Pregnancy Loss Associated With Greater Long-Term CVD Risk
Compared with women with no pregnancy loss, women with a history of pregnancy loss and pregnancy ≥ 6 months had a higher CV risk.
Healthday News — A pregnancy loss (< 6 months) is associated with a greater long-term risk for cardiovascular events in women in the United States. This research was presented at the American Heart Association Scientific Sessions, held November 10-12, 2018.
Researchers sought to use long-term prospective data to assess the relationships between pregnancy loss and cardiovascular disease (CVD) events, in particular myocardial infarction, ischemic stroke, coronary revascularization, and cardiovascular death.
They examined data from 25,674 women in 4 baseline cohorts (no pregnancy loss [referent], 1 pregnancy loss, 2 pregnancy losses, and 3+ pregnancy losses) at 2 time points: baseline and follow-up (mean of 20 years).
The participants were questioned on number of pregnancies lasting less than 6 months, including abortions and miscarriages. The mean age at baseline (1993) was 53.5±6.1 years.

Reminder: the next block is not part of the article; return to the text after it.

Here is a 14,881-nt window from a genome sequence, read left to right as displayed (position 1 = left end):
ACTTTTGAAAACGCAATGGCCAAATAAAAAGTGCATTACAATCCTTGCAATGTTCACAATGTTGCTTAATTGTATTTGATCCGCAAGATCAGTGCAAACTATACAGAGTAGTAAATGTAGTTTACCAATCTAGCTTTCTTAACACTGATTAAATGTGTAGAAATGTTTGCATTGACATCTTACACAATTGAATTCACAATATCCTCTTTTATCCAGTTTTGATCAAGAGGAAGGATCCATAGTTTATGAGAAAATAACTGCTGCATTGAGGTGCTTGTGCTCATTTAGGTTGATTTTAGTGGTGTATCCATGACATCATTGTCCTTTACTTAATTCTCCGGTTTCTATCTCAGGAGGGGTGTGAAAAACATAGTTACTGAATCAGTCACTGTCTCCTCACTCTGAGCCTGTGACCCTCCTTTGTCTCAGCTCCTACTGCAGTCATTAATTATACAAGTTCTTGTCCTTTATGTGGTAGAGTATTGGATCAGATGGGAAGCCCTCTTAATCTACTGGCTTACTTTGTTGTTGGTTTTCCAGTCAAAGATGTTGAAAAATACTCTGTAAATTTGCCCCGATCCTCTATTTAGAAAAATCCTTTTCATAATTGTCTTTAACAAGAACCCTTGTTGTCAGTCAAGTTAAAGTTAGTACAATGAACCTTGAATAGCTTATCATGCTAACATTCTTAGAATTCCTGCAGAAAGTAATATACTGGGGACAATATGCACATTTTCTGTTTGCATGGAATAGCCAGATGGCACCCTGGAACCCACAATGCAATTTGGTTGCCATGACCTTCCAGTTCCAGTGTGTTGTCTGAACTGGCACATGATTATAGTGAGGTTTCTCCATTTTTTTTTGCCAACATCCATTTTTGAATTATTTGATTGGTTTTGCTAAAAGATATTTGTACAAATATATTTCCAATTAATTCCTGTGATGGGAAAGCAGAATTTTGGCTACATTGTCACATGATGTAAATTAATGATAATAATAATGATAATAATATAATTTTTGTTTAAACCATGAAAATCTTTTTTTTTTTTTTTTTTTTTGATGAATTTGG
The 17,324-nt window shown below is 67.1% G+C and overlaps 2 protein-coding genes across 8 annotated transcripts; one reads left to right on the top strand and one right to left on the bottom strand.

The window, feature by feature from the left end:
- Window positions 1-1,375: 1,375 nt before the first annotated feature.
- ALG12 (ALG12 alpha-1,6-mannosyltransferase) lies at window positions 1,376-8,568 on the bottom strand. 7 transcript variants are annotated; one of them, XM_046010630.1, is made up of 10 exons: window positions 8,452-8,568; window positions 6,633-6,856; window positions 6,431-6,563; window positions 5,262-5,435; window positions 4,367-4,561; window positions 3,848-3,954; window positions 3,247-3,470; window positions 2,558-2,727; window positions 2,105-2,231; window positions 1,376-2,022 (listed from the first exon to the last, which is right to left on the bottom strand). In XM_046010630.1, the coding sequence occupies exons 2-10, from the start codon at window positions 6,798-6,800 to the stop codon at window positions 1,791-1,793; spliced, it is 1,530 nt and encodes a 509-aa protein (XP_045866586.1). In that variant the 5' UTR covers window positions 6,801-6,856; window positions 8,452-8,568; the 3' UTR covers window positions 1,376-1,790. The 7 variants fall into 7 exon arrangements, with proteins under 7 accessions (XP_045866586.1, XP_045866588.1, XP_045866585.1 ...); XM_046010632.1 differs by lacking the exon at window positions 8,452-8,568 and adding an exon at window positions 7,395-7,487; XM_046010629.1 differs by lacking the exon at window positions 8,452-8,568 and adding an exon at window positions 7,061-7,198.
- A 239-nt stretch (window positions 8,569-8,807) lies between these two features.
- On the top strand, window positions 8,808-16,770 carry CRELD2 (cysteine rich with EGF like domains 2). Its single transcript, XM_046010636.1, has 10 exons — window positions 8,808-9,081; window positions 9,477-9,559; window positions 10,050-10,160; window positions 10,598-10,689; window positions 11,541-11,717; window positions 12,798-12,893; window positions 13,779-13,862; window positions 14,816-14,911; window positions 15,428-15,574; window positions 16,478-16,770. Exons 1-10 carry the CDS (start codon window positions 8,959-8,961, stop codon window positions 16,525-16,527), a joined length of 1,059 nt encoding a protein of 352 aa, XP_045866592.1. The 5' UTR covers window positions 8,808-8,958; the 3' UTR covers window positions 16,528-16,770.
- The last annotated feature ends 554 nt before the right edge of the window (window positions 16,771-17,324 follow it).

Compared with the referent cohort, women with both 1 and 2 pregnancy losses had higher CVD risk (hazard ratio 1.14 and 1.21, respectively).
A history of venous thromboembolism played a role in CVD event risk. Moreover, compared with women who had been pregnant (≥ 6 months) with no history of pregnancy loss, women who had been pregnant with history of pregnancy loss had greater risk for CVD events (hazard ratio 1.16).
Results suggest long-term CVD event risk is associated with pregnancy loss (regardless of the number of pregnancy losses).
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